That Omaha team leader in OPS I mentioned earlier is none other than Jose Martinez. Unless you listen to the RoyalsBlue.Com Podcast (hi Mom!), you probably don’t know much about this guy. Martinez had a career offensive season for the Storm Chasers this year, hitting .384/.461/.563 (1.024 OPS) with 10 HR, 60 RBI, 25 doubles, and an outstanding 1.15 K/BB ratio over 341 at bats, a VAST improvement over his minors career to that point.
A somewhat traveled minor league ballplayer, there is something about his game that seemingly keeps the Royals from viewing him as a legitimate option at the major league level. After all, baseball can only be somewhat explained by pure number analysis. Still, if Martinez continues this patient offensive onslaught at the AAA level, it will become hard to continue to ignore.
After being written off “just another #GMDM draft pick bust” (which seems REALLY silly after watching his predominantly homegrown team dominate their way to a World Series championship), Bubba experienced somewhat of career resurgence in 2015. Destroying single A pitching over the first 12 games of the season to the tune of .386/.471/614 (1.084 OPS) with 2 HR, and 12 RBI, Starling held his own after a promotion to the elevated ranks of AA. His .254/.318/.426 (.744 OPS) line won’t blow up your skirt, but he did show some improvement in strike zone recognition (3.64 K/AB vs his previous minors career mark of 3.18). Couple this with him already being ready defensively for MLB, he should get at least an extended drink of water in major league camp next spring, yet is a LOOONNNGGG shot from seeing any significant time in Kansas City.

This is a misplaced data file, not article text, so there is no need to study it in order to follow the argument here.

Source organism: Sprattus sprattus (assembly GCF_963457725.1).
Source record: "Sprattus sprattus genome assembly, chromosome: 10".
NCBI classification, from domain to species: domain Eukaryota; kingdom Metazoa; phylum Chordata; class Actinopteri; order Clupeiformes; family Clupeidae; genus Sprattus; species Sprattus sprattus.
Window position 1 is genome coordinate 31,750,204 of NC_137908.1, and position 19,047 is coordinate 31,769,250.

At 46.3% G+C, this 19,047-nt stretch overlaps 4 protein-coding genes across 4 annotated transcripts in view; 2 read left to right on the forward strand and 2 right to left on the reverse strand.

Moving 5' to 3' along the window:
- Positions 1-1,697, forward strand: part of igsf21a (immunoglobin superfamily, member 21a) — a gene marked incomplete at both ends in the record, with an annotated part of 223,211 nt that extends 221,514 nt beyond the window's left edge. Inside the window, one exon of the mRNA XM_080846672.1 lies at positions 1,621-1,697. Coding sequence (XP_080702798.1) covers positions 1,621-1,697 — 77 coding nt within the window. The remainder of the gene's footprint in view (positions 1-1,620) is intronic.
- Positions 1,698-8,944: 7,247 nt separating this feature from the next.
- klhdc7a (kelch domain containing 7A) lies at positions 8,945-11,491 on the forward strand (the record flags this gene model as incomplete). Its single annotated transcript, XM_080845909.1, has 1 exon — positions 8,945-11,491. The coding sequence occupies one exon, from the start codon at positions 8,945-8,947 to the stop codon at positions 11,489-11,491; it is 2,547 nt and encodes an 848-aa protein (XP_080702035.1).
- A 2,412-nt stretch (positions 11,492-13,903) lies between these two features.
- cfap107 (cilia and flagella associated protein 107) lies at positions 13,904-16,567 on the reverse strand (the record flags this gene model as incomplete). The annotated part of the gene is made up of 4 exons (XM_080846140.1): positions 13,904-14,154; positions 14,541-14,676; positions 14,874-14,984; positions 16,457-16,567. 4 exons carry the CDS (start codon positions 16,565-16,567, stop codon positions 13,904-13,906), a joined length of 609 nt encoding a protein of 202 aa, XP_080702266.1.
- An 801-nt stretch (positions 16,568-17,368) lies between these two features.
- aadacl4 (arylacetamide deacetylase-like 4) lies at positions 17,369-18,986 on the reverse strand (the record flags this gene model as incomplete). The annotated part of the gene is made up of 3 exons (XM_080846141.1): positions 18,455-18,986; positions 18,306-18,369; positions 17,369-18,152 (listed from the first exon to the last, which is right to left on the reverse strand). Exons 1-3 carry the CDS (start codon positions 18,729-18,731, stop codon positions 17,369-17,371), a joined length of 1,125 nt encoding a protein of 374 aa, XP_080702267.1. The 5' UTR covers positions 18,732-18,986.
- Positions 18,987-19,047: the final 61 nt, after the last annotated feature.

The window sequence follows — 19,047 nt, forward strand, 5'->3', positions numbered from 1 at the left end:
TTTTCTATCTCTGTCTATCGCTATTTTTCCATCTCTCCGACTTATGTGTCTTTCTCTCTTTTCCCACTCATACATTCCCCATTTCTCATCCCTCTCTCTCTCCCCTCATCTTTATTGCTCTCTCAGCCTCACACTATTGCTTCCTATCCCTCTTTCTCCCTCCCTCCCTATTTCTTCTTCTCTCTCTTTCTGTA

The 6th ranked prospect in the Royals organization, Emilio’s younger brother did not see much improvement overall in his second full year at the AA level. With a line of .240/.305/.416 (.721 OPS) and a 3.86 K/AB ratio, it is apparent that unless he takes a HUGE step forward this winter he is not ready for the big leagues at this point. Still, at only 22 years of age, there is time for this prospect to reach his potential.
There are other names in the minors that have briefly hit the radar for one reason or another (Whit Merrifield, Lane Adams, Rey Fuentes, Terrance Gore, Mike Bianucci, etc.). Whereas it is certainly possible any one of these players could have the winter and spring of their lives, it is highly unlikely any has a significant impact on the 2016 Royals.
I think we will re-sign Gordon. But even if we do, there is still a hole currently in right field. After overall disappointing results from second tier outfield free agent signings the past two years (Nori Aoki and Alex Rios), not to mention the even worse results from the Omar Infante contract so far, I think #GMDM will shy away from an older free agent this time.
And knowing that it would be nice to have some money “in the bank” to take a future run at any combination of Hosmer, Cain, Moose, Esky, etc., I would expect to see Brett Eibner, Paulo Orlando and Jarrod Dyson battle next spring for the starting RF position.
And in the spirit of New Is Always Better, Brett Eibner will win.
As the euphoria of the first Royals World Championship in 30 years begins to wear off, the realization that professional baseball is a business begins to take front and center of our collective attentions. The Royals announced they have declined the options on Alex ... Read more